AAPL is a global organization based out of United States.
Its primary geographical region of operations by sales includes: America (North and South), Europe, China, Japan and Rest of Asia Pacific. In figure 4.1 we can see International sales contribute a major percent in AAPL’s sales numbers, precisely sixty-five percent of its revenue comes from International sales. Because of such a tremendous exposure to international operations, any fluctuation in currency rate would have a substantial effect on AAPL’s earning. AAPL has a strong global presence its suppliers are located all over the world and AAPL sells its products all over the world as well. Now due to the nature of its business, AAPL is impacted both by a stronger US dollar and also a weaker US dollar.
Having a strong US dollar favors Apple who source their components from suppliers located outside of United States, but negatively impacts its sales figures which were contributed by foreign-currency. Similarly a weak US dollar would favor AAPL whose major revenue is generated internationally, however it would also negatively impact APPL as it sources raw materials from International markets and transact in foreign currency. Some of the major currencies that AAPL faces exchange rate risk on are : Chinese Yuan (CNY), Japanese Yen (JPY), European Dollar (EUR), Hong Kong Dollar (HKD), Taiwan Dollar (TWD) and Australian Dollar (AUD). In figure 4.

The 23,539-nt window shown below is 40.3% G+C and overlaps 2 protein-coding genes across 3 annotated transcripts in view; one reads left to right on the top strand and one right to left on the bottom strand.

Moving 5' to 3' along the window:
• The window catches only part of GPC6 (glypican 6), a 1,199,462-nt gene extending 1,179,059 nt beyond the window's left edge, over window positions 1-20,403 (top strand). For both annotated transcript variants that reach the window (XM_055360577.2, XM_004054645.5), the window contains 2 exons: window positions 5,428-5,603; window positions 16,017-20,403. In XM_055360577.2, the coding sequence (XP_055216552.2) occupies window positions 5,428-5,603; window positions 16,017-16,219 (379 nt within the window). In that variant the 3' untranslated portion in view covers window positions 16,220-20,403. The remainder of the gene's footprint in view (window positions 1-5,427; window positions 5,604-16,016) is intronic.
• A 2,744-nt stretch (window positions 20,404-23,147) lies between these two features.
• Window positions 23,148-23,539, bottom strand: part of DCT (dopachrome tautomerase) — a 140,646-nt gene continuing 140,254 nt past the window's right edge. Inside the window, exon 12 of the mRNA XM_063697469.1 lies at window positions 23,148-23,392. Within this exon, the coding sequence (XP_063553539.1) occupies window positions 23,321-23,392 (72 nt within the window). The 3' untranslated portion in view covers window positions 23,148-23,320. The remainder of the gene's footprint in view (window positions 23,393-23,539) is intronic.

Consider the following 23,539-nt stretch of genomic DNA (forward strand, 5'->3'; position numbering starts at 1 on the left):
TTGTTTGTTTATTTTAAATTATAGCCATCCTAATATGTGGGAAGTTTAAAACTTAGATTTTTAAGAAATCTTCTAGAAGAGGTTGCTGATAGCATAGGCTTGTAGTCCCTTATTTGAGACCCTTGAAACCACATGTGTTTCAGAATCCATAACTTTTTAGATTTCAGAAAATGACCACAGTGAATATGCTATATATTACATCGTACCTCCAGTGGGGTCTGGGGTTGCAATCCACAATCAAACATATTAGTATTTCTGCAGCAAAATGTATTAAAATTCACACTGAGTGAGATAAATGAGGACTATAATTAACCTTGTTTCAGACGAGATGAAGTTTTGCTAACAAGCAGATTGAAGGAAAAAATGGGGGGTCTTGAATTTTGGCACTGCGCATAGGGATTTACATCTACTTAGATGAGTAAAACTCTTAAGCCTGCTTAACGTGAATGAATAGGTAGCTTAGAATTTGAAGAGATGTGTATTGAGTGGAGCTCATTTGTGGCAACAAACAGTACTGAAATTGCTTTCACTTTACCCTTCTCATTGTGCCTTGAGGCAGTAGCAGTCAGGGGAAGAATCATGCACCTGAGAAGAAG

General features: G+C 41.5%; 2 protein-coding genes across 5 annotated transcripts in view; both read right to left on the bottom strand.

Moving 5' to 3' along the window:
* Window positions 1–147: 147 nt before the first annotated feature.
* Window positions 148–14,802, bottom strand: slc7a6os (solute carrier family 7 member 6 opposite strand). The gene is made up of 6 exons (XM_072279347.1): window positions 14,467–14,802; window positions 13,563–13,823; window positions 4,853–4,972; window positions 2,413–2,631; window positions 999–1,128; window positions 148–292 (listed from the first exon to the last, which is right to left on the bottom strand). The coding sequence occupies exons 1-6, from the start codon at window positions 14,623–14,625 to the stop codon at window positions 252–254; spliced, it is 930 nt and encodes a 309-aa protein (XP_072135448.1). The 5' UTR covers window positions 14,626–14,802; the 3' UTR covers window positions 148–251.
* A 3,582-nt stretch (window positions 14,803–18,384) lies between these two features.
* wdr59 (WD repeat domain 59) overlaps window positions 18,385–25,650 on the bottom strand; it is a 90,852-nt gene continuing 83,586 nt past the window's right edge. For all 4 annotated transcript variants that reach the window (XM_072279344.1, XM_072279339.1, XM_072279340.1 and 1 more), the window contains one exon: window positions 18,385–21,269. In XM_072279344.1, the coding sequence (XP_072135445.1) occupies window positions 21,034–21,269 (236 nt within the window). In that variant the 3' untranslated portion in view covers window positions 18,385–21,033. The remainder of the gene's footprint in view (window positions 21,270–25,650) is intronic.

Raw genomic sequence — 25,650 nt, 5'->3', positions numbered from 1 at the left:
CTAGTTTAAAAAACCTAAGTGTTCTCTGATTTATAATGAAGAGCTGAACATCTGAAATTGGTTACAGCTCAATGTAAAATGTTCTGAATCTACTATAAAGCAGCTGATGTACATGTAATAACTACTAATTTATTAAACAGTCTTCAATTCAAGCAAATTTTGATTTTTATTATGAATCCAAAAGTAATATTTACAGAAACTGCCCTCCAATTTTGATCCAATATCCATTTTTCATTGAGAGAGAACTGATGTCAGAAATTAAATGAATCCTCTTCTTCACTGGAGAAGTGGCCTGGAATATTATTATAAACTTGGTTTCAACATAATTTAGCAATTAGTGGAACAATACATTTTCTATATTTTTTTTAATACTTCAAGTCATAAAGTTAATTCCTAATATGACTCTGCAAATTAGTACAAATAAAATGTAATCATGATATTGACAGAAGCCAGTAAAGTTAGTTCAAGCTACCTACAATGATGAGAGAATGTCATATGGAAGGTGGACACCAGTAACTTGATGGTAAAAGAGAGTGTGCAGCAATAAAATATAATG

2, we can see how the U.S. dollar stand against the CNY, JPY, EUR, HKD, TWD and AUD. Other than EUR which stands at $1 for € 0.86 all other currencies pose minimum risk considering their current exchange relative to US dollar.
AAPL uses US dollar as its functional currency. The company’s 10K confirms that, AAPL enters into foreign currency derivatives like forward and option contracts with financial institutions to offset foreign exchange risks. In figure 4.
3 we can see the FX hedges AAPL enters into to offset FX risk. Due to its strong global presence, we see that the enterprise is a also a receiver of currencies other than the U.S. dollar, so to help protect gross margins from fluctuations in foreign currency exchange rates, some of AAPL’s subsidiaries whose functional currency is the U.
S. dollar hedges portion of forecasted foreign currency revenue. We also find that those subsidiaries whose functional currency is not the U.S.
dollar and who sell in local currencies, hedge portion of forecasted inventory purchases which are not denominated in the subsidiaries’ functional currencies. AAPL typically hedges portions of its forecasted foreign currency exposure associated with revenue and inventory purchases, typically for up to 12 months. Furthermore from its 10K we learn that to insulate any FX rate impacts of its investment in foreign operations AAPL enters into foreign currency forward and option contracts to offset the changes in the carrying amounts of these investments due to fluctuations in foreign currency exchange rates. Figure 4.4 shows the AAPL’s gains and losses in futures contract.